• Continuing UN Embarrassment. The United States joined twelve other UN countries this week in refusing to condemn the death penalty for certain kinds of conduct — namely, apostasy, blasphemy, adultery and consensual same-sex relations — when the penalty is applied in a discriminatory manner. The resolution passed anyway, by a sound majority of 27 to 12. What we did support was a failed amendment by Russia asserting that the death penalty was “not necessarily a human rights violation.” ‘Murrica.
  • What Is Even Happening in the EPA.* News broke this week (well, for some definitions of ‘broke’) that Pruitt does many things that hurt the credibility and functionality of the EPA, such as spending lots of time with industry executives and spending agency funds on questionable things such as frequent travel to his home state and a $25,000 phone booth (yes, really). But Trump managed to one-up himself with his pick for deputy director, who is a literal coal lobbyist. As in, “he was registered as a lobbyist two months ago.” What’s particularly noteworthy about this pick is that Bannon is no longer advising Trump and yet his nominations look identical to when he was — either Bannon actually does still have Trump’s ear, or Trump hates the EPA so much that he doesn’t need to have any kind of deconstructionist agenda to actively try to destroy it.

The Good:

And that’s what I have, in all its terrible and deeply strange glory. Daily news summaries like WTFJHT remain a very good idea for the foreseeable future. Here’s hoping that next week brings better tidings!

National News Roundup: Week 8 (March 12–18)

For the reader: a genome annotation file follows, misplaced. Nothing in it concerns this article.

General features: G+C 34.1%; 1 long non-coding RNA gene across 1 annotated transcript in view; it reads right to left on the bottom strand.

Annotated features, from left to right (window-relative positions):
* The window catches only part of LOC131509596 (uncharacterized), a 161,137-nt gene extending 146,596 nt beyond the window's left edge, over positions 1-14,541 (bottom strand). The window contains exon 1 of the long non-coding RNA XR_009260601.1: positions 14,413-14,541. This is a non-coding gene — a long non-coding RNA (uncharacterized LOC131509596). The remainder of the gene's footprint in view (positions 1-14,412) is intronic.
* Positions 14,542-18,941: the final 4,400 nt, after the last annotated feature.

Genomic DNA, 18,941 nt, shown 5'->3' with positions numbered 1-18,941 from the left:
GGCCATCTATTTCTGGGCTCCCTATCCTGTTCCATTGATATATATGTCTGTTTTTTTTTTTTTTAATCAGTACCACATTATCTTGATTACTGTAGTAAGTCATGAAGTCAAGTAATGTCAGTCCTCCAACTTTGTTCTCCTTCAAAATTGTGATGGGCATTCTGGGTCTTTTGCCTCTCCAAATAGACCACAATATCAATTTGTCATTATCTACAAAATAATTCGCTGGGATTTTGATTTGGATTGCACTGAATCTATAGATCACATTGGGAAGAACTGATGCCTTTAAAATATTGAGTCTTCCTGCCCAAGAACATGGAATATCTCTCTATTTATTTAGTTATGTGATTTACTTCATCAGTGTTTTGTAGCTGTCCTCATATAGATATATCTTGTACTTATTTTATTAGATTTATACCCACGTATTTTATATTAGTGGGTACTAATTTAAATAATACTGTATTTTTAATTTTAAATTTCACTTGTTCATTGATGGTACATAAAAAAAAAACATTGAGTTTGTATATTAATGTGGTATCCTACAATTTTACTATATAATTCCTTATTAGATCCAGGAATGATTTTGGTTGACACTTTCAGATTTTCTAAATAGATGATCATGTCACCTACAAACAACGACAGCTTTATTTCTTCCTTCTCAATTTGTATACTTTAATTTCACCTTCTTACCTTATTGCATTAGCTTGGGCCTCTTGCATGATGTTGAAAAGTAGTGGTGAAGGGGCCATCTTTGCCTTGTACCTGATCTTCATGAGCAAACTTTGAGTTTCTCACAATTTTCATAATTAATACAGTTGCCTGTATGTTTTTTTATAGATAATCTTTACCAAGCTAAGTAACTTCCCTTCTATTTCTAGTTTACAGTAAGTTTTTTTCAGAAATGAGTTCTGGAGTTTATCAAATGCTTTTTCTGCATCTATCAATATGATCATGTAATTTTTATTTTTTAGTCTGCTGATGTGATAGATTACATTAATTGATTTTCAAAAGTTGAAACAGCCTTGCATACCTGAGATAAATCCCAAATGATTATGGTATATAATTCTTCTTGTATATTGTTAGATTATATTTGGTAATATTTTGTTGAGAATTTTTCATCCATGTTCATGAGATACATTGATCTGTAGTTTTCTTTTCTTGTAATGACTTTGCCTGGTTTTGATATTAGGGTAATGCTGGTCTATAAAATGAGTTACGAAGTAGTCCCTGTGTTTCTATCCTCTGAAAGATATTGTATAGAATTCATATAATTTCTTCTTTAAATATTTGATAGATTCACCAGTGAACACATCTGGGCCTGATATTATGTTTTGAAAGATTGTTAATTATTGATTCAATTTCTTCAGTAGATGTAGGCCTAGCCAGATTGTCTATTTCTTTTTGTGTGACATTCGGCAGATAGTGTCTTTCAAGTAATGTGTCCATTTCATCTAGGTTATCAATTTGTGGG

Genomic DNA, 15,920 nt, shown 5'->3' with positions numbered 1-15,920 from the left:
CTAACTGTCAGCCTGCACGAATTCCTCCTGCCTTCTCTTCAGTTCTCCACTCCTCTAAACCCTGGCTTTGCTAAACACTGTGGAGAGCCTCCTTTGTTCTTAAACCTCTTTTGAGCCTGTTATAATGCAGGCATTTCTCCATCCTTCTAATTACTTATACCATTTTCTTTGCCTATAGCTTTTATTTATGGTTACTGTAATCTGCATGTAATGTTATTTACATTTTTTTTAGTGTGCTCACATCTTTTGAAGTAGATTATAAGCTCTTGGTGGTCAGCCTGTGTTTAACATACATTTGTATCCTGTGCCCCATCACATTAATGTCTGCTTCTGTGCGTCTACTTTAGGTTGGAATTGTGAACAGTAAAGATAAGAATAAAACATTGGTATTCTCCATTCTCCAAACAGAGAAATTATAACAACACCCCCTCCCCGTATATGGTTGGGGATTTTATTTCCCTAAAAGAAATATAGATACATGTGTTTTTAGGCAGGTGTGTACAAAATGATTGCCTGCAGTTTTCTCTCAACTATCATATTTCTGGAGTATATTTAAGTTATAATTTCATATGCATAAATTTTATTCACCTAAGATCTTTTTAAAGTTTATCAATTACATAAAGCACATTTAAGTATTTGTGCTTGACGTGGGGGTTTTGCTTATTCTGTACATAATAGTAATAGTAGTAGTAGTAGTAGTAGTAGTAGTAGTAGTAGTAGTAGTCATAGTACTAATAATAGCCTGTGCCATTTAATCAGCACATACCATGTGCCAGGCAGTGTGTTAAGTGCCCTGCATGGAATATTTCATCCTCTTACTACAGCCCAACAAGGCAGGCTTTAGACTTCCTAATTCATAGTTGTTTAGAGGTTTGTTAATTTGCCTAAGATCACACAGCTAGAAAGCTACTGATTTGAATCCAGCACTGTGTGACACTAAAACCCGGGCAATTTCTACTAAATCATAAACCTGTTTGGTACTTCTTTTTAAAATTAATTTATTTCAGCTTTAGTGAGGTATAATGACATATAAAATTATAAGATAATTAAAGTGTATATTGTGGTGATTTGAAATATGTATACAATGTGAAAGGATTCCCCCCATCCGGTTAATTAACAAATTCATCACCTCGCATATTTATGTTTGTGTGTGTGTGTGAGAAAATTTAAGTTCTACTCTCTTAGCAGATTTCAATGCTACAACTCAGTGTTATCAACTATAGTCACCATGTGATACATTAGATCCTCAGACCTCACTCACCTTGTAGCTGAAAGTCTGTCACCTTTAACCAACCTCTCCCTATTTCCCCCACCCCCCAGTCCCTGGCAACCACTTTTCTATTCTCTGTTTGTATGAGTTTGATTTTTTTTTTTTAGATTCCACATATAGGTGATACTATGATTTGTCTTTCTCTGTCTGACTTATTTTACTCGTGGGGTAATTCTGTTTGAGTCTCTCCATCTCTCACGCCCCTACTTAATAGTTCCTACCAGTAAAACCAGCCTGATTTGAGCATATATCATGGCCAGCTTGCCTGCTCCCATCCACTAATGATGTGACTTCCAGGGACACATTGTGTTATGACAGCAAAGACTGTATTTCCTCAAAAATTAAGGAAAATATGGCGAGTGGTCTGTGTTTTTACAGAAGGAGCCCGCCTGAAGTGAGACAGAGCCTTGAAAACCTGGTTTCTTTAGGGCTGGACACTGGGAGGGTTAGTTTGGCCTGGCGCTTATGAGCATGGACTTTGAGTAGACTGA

We were due for a good news week in the cycle, and this was a pretty good week — as long as Trump’s budget gets kicked to the curb and we don’t go to war with North Korea. So, you know, your mileage may vary.

Standard disclaimers still apply; I am no journalist, though I play one in your inbox or browser, so I’m only summarizing the news within my area of expertise. I may touch on news I think folks should know that is outside my area as a legal generalist, but if we undertake any offroad adventures I’ll do my best to signal that for you upfront by giving that headline an asterisk. Disclaimers over, let’s look at the poisoned apple pie served up this past week.

The Weird

  • Standard Microwaves Cannot Be Used As Spy Cameras. This appears to be news to Kellyanne Conway, who asserted otherwise in an interview on Sunday (which she said to support Trump’s assertions that Obama monitored Trump Tower, because of course she did). She claimed afterward that her words were taken out of context (and, somewhat incredibly, that she’s “not in the job of having evidence,” though that’s another story), but looking at the context makes it clear that they weren’t.